New brand mark captures the essence of “the California look”
Hoffman Fabrics launches a new logo, the first change to its well-recognized brand mark since 1976. Over a span of nearly 40 years, the now-retired Hoffman logo rose to iconic status in the textile industry, representing consistently high quality and innovation. The new logo is only the third version of its brand mark since the company was founded in 1924 as Hoffman California Woolens by Rube P. Hoffman.
Hoffman California-International Fabrics is one of North America’s oldest operating wholesale textile converters. The new brand mark is designed to evoke Hoffman’s earliest days as a trailblazer, particularly its significant role in helping establish the Los Angeles textile and garment industries and designing fabrics with “the California look.”
As a consistent innovator in the fabric industry for over 91 years, Hoffman Fabrics can lay claim to being a visionary pioneer in many facets of the business, many of which are now considered standard practices today,” said Tony Hoffman, company president. “As the Hoffman Company moves into the next generation, we have recommitted ourselves to advancing our level of innovation and design. We also want to create the highest possible level of customer satisfaction that results in preferences for Hoffman products over those of our competitors.”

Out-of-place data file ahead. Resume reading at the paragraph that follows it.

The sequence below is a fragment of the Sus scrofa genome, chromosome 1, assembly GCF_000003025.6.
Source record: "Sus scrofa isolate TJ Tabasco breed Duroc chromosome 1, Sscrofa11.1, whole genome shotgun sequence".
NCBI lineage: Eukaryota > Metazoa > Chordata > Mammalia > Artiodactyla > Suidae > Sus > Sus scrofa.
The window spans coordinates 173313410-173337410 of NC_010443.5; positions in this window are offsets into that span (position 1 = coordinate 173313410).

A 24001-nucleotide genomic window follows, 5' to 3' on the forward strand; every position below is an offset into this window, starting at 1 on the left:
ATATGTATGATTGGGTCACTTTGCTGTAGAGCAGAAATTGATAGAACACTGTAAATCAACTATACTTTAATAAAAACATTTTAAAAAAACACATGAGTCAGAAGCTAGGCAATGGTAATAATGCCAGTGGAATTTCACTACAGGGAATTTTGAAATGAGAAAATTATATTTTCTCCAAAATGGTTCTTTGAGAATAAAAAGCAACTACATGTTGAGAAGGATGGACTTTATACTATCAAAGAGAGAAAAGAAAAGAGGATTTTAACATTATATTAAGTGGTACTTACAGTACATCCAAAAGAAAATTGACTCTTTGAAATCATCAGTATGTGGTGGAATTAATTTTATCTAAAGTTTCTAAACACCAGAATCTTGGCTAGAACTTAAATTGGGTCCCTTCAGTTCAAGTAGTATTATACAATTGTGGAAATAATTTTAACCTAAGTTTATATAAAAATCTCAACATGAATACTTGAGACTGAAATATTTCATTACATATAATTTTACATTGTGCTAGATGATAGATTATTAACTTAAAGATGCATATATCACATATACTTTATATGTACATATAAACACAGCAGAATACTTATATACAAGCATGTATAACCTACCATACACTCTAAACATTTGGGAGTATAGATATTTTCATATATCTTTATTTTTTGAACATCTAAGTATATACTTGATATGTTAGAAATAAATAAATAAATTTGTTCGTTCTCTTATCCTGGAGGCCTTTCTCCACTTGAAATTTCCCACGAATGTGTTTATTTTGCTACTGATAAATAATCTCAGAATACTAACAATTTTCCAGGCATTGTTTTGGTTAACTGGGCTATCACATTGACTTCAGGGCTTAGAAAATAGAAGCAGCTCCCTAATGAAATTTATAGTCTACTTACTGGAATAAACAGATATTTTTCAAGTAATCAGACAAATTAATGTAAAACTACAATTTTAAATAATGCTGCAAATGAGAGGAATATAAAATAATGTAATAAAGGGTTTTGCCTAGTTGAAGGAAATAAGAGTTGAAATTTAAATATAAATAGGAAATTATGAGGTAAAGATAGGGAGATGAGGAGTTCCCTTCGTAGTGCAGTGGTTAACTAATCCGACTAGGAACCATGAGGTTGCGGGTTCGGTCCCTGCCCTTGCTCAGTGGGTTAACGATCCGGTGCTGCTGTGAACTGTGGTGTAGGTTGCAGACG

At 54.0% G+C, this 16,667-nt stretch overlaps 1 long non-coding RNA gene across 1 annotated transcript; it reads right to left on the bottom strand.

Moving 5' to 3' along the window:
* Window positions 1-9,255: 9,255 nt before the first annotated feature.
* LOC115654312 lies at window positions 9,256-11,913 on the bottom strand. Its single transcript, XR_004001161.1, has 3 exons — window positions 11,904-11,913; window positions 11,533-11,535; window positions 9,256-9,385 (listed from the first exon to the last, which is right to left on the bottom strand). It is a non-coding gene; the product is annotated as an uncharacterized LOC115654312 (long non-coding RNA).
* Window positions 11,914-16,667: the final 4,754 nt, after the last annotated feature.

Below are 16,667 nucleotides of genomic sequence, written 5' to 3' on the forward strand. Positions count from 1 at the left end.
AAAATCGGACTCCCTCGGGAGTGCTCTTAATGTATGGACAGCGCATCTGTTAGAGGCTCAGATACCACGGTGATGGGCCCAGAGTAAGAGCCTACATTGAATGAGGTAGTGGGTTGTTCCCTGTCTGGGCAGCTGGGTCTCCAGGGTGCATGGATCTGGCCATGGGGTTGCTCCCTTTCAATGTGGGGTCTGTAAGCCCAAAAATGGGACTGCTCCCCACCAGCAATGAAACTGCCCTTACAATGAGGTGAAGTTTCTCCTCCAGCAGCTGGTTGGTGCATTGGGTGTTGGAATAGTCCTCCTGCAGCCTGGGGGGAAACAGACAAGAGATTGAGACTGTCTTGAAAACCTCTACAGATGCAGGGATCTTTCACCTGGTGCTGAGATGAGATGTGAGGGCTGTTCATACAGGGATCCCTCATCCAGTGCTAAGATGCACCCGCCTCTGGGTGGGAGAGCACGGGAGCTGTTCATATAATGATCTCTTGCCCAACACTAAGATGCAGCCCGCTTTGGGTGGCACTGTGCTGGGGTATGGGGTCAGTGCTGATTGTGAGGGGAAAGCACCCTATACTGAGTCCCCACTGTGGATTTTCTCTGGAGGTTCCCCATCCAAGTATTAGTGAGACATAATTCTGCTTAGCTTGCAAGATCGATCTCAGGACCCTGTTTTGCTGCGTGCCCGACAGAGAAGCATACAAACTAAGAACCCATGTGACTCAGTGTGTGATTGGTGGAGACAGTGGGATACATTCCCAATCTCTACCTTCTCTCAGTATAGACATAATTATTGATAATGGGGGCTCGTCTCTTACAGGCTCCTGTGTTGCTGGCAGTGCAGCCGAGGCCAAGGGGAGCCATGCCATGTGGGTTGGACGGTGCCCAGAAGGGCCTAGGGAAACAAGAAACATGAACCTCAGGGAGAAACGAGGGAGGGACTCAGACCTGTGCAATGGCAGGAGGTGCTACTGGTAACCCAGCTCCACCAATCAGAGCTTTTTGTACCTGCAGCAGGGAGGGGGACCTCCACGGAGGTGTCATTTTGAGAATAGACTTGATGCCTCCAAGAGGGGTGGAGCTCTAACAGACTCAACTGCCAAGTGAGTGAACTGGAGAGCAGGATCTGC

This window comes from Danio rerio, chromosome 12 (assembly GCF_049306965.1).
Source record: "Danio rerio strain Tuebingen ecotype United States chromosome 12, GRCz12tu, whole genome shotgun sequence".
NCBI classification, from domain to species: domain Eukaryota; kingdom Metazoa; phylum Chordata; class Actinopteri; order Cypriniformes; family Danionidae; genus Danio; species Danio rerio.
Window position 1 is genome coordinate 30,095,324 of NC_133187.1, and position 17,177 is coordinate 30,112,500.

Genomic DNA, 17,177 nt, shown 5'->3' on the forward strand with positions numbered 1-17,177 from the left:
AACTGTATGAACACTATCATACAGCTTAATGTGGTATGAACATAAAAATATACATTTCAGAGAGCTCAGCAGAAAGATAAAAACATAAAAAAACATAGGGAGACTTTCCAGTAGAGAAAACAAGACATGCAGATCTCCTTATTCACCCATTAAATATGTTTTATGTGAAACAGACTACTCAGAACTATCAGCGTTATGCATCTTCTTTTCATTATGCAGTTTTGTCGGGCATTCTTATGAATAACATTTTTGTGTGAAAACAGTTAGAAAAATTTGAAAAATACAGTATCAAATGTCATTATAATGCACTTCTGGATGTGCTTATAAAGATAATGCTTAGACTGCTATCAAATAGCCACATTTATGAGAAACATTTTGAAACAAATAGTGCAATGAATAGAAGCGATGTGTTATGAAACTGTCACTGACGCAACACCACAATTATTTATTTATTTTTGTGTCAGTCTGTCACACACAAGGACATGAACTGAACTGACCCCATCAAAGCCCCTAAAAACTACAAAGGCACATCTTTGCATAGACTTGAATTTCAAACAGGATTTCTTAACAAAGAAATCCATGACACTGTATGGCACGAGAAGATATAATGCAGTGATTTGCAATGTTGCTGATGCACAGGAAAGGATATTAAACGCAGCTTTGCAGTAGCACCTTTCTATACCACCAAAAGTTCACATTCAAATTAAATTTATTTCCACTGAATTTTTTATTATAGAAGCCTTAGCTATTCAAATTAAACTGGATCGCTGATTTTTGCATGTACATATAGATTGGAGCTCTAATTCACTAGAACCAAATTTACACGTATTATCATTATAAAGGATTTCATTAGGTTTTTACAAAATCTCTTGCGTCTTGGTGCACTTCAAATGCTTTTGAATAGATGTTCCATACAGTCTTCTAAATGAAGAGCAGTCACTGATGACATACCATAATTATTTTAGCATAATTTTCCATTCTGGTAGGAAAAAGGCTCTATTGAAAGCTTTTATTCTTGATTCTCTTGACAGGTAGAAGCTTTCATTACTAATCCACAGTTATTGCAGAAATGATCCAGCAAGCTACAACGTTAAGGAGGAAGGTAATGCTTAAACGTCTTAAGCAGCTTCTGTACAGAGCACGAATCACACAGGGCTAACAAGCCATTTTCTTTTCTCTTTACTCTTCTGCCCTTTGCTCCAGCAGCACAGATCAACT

“At Hoffman, we believe our brand lives in the minds of our customers,” said Peter Ashworth, chief operating officer. “The Hoffman brand must be viewed from the perspective of the customer’s experience, and must create a clear definition that is embraced by our customers, and aligned with their buying preferences and needs.”
“Our new icon represents a contemporary approach and excellence in execution, while maintaining a classic view that keeps the true essence of Hoffman culture, style and design,” Ashworth said. “Our new logo represents our brand and is an identifiable entity that makes specific promises of value delivered to our clients and customers across multiple national and global markets, time zones, and individual customer creative preferences.”